Sorcerers beat wizards at three thing: Blasting (most of the time, admixture wizards can give them a run for their money), charming (high charisma helps), and giving new players a simpler spellcaster to run.

This, plus being able to cast the same spell repeatedly. Eg resist or protection spells.

Strayshift wrote:
I prefer sorcerers but if the party was to have two arcane casters I would say one wizard and one sorceror is a better balance than two of either.

Which I also agree with (although I prefer wizards).

Overall, I don't see why so many people seem to want to convince the other posters which class is 'better'. The thread started off with someone asking about the differences, which have now been explained. Personal play style will generally determine which class an individual player prefers, and there is sufficient evidence for the OP to choose.

Aside on my Oracle:

Paladin of Baha-who? wrote:
Gilarius wrote:

My Oracle has just reached 10th level. I get one 5th level spell, which I can cast 3 times per day (plus bonus casting from having a high stat). Just one spell.

My party wants Breath of Life, so most of the time I'll be using my 5th level slots for more 4th level spells!

At tenth level you should have two 5th level spells: one you choose directly and one from your mystery.

Lore mystery: Contact Other Plane. Not an every-fight-sort-of-spell.

And, as Serum added, Cure Light Wounds, Mass. Also not useful most of the time.

I am playing a Spirit Guide Oracle, so I have the grab-a-mix-of-spells-from-the-wizard-list ability, with house rules. These have been pretty essential for my enjoyment of the character.


Atarlost wrote:
strayshift wrote:

ONE additional feat and that is at level 20. The potential versatility is dependant upon having the spell in a spell book. The Sorcerer can use scrolls for highly situational spells.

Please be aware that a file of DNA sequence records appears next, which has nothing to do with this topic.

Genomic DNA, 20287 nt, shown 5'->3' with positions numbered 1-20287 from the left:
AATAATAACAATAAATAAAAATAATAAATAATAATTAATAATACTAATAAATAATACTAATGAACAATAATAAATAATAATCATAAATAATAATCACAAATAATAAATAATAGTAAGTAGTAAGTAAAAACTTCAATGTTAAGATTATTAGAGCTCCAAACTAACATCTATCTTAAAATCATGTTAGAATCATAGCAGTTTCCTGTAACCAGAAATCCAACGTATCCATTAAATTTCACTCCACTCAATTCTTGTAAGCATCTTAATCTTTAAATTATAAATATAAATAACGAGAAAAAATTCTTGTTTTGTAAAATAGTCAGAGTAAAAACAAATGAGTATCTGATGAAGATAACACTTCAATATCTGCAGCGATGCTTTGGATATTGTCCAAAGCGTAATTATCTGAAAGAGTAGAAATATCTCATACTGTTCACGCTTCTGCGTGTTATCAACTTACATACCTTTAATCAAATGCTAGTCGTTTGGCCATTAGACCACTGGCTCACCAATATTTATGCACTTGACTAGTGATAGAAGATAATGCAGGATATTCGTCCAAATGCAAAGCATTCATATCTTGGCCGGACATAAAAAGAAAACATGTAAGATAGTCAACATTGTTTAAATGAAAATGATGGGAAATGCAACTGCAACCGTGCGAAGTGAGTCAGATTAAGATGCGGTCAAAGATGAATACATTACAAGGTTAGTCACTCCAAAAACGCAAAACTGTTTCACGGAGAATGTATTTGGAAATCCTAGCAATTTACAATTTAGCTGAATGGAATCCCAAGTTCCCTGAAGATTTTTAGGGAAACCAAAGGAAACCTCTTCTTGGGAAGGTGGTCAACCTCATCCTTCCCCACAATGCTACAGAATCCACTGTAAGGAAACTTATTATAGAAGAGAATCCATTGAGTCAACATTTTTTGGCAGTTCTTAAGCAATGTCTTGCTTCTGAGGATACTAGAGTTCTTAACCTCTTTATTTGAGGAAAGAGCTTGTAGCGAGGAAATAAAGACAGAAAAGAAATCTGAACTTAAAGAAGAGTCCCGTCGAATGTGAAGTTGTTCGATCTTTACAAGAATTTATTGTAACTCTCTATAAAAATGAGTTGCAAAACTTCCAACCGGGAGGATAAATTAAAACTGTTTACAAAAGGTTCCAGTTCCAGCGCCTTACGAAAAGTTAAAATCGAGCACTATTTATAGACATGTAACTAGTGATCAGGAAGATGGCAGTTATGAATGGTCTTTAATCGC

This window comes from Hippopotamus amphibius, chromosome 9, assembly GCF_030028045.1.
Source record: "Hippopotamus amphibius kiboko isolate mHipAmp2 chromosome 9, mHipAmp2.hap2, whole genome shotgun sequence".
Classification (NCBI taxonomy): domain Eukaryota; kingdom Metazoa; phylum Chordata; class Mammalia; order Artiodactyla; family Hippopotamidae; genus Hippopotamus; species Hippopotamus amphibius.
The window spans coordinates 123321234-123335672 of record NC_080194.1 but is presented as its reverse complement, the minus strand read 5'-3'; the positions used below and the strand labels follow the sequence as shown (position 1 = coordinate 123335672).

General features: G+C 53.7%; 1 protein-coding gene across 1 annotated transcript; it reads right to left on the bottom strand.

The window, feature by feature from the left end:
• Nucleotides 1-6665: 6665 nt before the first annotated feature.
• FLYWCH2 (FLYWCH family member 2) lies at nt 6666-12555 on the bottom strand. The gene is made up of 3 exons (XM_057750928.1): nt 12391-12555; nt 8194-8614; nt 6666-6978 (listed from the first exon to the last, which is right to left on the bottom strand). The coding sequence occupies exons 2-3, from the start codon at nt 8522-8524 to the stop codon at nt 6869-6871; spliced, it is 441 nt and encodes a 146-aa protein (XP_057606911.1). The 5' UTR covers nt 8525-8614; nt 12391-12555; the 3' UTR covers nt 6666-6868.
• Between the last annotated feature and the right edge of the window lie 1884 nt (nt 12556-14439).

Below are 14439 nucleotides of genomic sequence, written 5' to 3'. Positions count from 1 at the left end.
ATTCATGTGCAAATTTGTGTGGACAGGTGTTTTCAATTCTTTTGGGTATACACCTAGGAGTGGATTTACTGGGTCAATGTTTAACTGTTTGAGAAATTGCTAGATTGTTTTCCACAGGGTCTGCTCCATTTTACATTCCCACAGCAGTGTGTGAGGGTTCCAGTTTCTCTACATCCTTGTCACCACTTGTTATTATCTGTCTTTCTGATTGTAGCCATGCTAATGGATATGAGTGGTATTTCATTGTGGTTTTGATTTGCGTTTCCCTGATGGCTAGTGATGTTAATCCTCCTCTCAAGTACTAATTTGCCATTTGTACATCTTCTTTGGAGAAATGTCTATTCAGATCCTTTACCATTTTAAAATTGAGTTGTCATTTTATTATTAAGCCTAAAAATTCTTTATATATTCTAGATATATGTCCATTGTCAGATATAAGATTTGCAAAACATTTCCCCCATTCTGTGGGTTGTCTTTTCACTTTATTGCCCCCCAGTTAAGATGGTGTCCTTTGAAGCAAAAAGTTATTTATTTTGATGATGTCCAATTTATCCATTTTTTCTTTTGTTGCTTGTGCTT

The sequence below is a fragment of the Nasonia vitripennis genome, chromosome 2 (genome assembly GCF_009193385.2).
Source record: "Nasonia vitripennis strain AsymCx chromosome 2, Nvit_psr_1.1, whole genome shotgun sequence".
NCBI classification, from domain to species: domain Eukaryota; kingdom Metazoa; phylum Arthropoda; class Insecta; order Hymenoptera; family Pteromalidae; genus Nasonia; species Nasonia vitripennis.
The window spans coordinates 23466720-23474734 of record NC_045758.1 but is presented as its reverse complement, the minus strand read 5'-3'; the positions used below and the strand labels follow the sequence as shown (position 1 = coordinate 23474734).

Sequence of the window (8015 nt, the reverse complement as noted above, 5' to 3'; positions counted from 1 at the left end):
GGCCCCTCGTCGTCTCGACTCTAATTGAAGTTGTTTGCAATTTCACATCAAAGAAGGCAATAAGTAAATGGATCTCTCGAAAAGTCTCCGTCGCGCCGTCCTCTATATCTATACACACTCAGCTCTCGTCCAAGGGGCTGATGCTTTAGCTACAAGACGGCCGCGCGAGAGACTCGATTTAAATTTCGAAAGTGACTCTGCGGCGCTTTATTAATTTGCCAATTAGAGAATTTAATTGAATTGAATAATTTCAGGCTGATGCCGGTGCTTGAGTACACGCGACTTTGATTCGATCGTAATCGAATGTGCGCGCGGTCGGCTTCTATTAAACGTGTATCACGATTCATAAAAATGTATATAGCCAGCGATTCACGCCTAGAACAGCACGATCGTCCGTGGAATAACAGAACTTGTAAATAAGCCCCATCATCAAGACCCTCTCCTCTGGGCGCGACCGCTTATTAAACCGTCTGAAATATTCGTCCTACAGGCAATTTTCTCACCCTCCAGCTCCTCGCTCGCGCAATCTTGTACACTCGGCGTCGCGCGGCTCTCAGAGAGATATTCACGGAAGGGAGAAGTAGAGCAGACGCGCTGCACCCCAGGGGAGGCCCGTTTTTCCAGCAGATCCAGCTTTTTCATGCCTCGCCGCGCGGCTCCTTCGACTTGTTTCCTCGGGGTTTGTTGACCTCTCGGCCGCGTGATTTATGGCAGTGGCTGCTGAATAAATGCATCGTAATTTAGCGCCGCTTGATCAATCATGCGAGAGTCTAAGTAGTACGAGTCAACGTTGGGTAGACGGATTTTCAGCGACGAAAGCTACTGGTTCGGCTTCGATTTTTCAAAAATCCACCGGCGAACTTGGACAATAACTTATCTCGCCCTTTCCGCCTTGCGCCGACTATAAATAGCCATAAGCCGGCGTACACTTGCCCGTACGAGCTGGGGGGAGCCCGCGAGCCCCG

I'm not arguing the levels where the wizard has access to higher level spells are not an advantage, I'm merely saying that it is not a 100% of a casters career thing AND that spontaneous casting has it's own advantages which (in my opinion) more than compensate for that (see original post).

Have you ever looked at the sorcerer feat lists? They were obviously written by someone who thought sorcerers were going to become a full BAB class.

Aberrant: Combat Casting, Improved Disarm, Improved Grapple, Improved Initiative, Improved Unarmed Strike, Iron Will, Silent Spell, Skill Focus (Knowledge [dungeoneering])
That's one limited boost to concentration that shouldn't be needed, one good feat, one iffy metamagic, two combat maneuvers you'd have to be suicidal to try, a boost to your already strong save, a weapon proficiency worse than a club, and skill focus in a knowledge skill. Compared to all metamagic and item creation feats and wizard discoveries. Only one of these options is something a wizard would actually bother with.

Abyssal: Augment Summoning, Cleave, Empower Spell, Great Fortitude, Improved Bull Rush, Improved Sunder, Power Attack, Skill Focus (Knowledge [planes])